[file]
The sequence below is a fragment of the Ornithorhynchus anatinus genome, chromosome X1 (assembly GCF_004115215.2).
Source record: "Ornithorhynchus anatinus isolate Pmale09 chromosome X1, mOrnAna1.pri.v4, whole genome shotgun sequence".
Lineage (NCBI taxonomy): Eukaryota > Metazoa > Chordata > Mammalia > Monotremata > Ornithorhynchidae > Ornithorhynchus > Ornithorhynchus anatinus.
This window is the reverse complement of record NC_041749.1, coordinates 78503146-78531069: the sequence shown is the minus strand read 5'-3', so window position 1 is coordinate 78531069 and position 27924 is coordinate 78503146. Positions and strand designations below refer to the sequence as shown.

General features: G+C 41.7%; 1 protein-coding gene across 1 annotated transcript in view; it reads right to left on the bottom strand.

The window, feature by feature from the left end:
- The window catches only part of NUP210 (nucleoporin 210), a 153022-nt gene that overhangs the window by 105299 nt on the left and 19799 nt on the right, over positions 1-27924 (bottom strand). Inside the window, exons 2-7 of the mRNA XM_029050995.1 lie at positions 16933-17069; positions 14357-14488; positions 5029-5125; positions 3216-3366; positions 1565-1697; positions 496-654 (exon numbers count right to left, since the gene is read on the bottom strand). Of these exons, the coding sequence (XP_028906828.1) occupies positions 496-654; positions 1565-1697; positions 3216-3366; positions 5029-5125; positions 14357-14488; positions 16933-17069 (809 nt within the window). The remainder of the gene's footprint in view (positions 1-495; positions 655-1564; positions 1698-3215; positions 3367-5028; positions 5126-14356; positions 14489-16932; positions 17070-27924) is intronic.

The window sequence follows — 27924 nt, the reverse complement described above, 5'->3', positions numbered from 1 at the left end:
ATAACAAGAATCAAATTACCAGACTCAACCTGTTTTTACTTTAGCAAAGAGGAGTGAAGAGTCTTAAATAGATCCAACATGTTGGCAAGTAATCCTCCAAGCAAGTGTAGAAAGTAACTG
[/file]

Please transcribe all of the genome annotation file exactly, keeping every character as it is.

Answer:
The sequence below is a fragment of the Ornithorhynchus anatinus genome, chromosome X1 (assembly GCF_004115215.2).
Source record: "Ornithorhynchus anatinus isolate Pmale09 chromosome X1, mOrnAna1.pri.v4, whole genome shotgun sequence".
Lineage (NCBI taxonomy): Eukaryota > Metazoa > Chordata > Mammalia > Monotremata > Ornithorhynchidae > Ornithorhynchus > Ornithorhynchus anatinus.
This window is the reverse complement of record NC_041749.1, coordinates 78503146-78531069: the sequence shown is the minus strand read 5'-3', so window position 1 is coordinate 78531069 and position 27924 is coordinate 78503146. Positions and strand designations below refer to the sequence as shown.

General features: G+C 41.7%; 1 protein-coding gene across 1 annotated transcript in view; it reads right to left on the bottom strand.

The window, feature by feature from the left end:
- The window catches only part of NUP210 (nucleoporin 210), a 153022-nt gene that overhangs the window by 105299 nt on the left and 19799 nt on the right, over positions 1-27924 (bottom strand). Inside the window, exons 2-7 of the mRNA XM_029050995.1 lie at positions 16933-17069; positions 14357-14488; positions 5029-5125; positions 3216-3366; positions 1565-1697; positions 496-654 (exon numbers count right to left, since the gene is read on the bottom strand). Of these exons, the coding sequence (XP_028906828.1) occupies positions 496-654; positions 1565-1697; positions 3216-3366; positions 5029-5125; positions 14357-14488; positions 16933-17069 (809 nt within the window). The remainder of the gene's footprint in view (positions 1-495; positions 655-1564; positions 1698-3215; positions 3367-5028; positions 5126-14356; positions 14489-16932; positions 17070-27924) is intronic.

The window sequence follows — 27924 nt, the reverse complement described above, 5'->3', positions numbered from 1 at the left end:
ATAACAAGAATCAAATTACCAGACTCAACCTGTTTTTACTTTAGCAAAGAGGAGTGAAGAGTCTTAAATAGATCCAACATGTTGGCAAGTAATCCTCCAAGCAAGTGTAGAAAGTAACTG